Calculating Reliability for Microgrids Means Understanding Risks, Consequences

May 24, 2021
In the face of uncertain times, there is a great need for highly reliable power solutions. A new white paper from PowerSecure explores how to calculate reliability for microgrids, including the need to understand the risks and consequences of outages.

A new white paper from PowerSecure explores how to calculate reliability for microgrids, including the need to understand the risks and consequences of outages. In the face of uncertain times, there is a great need for highly reliable power solutions. The number and duration of outages are increasing and because solutions to large scale outages will take years to implement, the author explains that “many organizations are opting for a better approach to protect themselves — microgrids.”

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The paper first explains what a microgrid is and isn’t. Microgrids are not the standby power that is traditionally found at hospitals, data centers and other critical businesses. These systems initiate when there is a power loss and are designed to run for a few days or weeks. Microgrids, on the other hand, are designed to operate at all times — when the power is flowing from the grid and when it’s not.

“Another distinguishing feature of microgrids is that they typically integrate diverse energy resources, such as electric utility, solar, wind, battery storage, fuel cells, natural gas, clean diesel and renewable fuels,” according to the paper. A microgrid can also help the grid by adding capacity and other grid stabilizing services.

“Customers have the ultimate responsibility for knowing the consequences of a power failure. Demands for 100% reliability reflect a failure to acknowledge consequences.” — PowerSecure, “High Reliability Microgrids for an Uncertain Future”

Many customers choose to install a microgrid because of the reliability it can provide. But the paper asserts that it’s crucial that designers, operators and owners understand the importance of correctly calculating reliability. The author notes that “offsetting income can be helpful, but the key to microgrid financing is putting a value on reliability and understanding risk.” One way to understand the reliability of a system is to calculate risks as a function of predicted annual load loss.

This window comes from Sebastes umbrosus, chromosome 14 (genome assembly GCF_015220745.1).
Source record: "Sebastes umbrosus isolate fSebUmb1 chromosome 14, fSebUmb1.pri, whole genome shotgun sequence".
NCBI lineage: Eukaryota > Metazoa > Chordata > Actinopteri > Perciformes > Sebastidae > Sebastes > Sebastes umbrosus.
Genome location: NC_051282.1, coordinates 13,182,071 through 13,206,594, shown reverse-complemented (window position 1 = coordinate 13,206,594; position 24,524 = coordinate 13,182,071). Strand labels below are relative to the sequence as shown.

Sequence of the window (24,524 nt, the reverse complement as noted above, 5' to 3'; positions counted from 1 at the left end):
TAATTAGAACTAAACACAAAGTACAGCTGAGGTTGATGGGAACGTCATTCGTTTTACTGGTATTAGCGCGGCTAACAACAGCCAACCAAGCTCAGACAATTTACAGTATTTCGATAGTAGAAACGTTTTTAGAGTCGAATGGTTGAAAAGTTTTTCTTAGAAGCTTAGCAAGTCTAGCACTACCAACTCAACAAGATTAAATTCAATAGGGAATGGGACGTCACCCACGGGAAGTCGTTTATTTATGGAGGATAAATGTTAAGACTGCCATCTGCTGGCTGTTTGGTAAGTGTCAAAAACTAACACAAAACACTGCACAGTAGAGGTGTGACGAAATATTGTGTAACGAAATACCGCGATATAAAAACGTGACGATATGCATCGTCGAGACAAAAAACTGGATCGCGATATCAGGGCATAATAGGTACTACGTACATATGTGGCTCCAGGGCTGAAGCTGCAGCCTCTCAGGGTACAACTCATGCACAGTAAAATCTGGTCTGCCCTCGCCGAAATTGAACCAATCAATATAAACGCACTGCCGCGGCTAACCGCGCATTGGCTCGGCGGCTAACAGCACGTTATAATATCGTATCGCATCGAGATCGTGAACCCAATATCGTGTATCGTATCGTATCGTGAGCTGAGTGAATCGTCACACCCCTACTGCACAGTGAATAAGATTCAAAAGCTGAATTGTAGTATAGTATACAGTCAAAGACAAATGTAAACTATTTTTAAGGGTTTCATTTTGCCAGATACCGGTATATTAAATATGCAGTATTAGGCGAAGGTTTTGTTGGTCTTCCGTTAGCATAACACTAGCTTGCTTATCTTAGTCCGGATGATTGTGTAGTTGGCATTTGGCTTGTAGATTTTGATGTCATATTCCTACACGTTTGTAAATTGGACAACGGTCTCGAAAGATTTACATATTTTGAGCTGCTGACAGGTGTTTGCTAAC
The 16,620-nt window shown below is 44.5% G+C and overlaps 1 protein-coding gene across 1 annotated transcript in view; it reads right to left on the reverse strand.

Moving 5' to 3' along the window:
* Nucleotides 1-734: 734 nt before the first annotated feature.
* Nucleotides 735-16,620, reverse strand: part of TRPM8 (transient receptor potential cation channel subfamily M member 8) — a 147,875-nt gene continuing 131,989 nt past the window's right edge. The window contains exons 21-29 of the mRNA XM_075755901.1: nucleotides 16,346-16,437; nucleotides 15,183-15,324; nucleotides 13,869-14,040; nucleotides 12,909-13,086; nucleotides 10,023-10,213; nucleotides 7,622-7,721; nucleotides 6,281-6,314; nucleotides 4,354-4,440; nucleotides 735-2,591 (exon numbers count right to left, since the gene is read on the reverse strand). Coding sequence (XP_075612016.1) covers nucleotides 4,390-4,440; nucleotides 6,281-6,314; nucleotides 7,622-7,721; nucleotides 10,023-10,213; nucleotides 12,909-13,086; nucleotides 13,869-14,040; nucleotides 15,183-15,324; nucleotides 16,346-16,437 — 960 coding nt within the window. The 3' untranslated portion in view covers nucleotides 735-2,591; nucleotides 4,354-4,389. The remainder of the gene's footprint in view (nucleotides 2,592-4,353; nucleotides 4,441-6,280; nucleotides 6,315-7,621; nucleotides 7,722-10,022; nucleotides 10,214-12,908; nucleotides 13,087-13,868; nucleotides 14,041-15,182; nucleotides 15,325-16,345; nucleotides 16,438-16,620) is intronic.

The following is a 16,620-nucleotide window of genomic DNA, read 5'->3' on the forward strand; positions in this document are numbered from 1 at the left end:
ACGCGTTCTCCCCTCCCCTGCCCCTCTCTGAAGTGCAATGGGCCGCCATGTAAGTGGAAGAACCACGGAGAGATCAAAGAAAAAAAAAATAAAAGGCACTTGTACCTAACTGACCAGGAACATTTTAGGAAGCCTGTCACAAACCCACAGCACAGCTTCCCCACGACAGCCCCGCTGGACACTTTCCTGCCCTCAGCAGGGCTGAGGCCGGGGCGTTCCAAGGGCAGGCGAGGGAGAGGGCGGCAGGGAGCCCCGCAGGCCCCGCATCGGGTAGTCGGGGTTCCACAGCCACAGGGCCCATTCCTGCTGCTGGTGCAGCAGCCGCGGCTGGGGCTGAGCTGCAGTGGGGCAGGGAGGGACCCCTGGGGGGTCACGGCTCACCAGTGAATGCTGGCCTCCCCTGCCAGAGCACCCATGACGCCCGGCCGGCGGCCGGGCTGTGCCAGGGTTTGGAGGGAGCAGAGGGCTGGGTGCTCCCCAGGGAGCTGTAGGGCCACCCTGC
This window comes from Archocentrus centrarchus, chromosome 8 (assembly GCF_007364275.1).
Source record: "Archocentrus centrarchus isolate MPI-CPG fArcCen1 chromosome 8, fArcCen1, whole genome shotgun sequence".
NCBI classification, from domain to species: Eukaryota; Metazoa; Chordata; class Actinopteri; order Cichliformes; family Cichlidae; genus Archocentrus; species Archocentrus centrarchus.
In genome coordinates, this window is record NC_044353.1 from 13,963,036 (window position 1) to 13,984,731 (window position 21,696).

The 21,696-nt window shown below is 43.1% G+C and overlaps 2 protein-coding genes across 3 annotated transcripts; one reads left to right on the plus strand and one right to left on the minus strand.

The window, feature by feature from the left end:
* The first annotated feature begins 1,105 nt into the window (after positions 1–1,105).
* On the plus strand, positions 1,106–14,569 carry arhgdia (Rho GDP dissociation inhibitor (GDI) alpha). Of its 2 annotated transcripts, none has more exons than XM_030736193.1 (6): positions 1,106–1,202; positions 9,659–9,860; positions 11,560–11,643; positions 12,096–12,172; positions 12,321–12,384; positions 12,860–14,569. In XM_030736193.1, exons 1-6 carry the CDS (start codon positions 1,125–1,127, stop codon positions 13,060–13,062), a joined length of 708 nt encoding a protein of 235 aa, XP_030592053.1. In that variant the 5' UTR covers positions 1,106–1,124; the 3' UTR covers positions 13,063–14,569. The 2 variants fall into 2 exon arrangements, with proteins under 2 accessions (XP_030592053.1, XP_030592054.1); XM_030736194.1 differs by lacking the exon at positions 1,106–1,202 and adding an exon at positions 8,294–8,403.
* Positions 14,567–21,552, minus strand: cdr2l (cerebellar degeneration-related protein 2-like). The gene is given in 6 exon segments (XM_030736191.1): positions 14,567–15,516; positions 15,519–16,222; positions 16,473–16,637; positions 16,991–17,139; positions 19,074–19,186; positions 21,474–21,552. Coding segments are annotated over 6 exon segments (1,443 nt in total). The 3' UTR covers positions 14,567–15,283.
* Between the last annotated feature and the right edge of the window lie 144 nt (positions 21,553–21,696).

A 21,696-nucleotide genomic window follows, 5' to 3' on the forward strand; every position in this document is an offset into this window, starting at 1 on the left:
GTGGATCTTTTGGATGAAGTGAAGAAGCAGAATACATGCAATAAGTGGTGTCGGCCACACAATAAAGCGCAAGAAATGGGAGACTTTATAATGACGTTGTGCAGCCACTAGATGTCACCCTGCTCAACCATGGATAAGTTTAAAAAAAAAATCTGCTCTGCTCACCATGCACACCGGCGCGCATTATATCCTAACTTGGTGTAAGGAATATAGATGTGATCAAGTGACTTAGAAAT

Steve Fairfax, president of MTechnology, provides more in-depth information on how you can measure and calculate the reliability of microgrids in this video.

The white paper explains that data collection over time is the best way to understand — and improve — reliability for microgrids. The author illustrates the benefits of data collection over time by explaining how MTechnology (MTech) analyzed data from nearly 2,000 PowerSecure generators to evaluate the reliability of its microgrids. According to the paper, MTech’s initial analysis in 2011 “found a 95% probability of PowerSecure’s microgrids functioning for the duration of a utility outage, an exact match with the reliability of standby generators in industrial service.” PowerSecure initiated a reliability growth management program to provide feedback and determine the root causes of a power failure. The paper concludes by sharing what the company found and how it was able to increase reliability to 98.7%.

Download the full report from PowerSecure to learn more about calculating reliability for microgrids. 

About the Author

Kathy Hitchens | Special Projects Editor

I work as a writer and special projects editor for Microgrid Knowledge. I have over 30 years of writing experience, working with a variety of companies in the renewable energy, electric vehicle and utility sector, as well as those in the entertainment, education, and financial industries. I have a BFA in Media Arts from the University of Arizona and a MBA from the University of Denver.

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High Reliability Microgrids for an Uncertain Future

In uncertain times, there is a need for high reliability microgrids. Calculating reliability involves understanding the risks and consequences of outages. In this white paper,...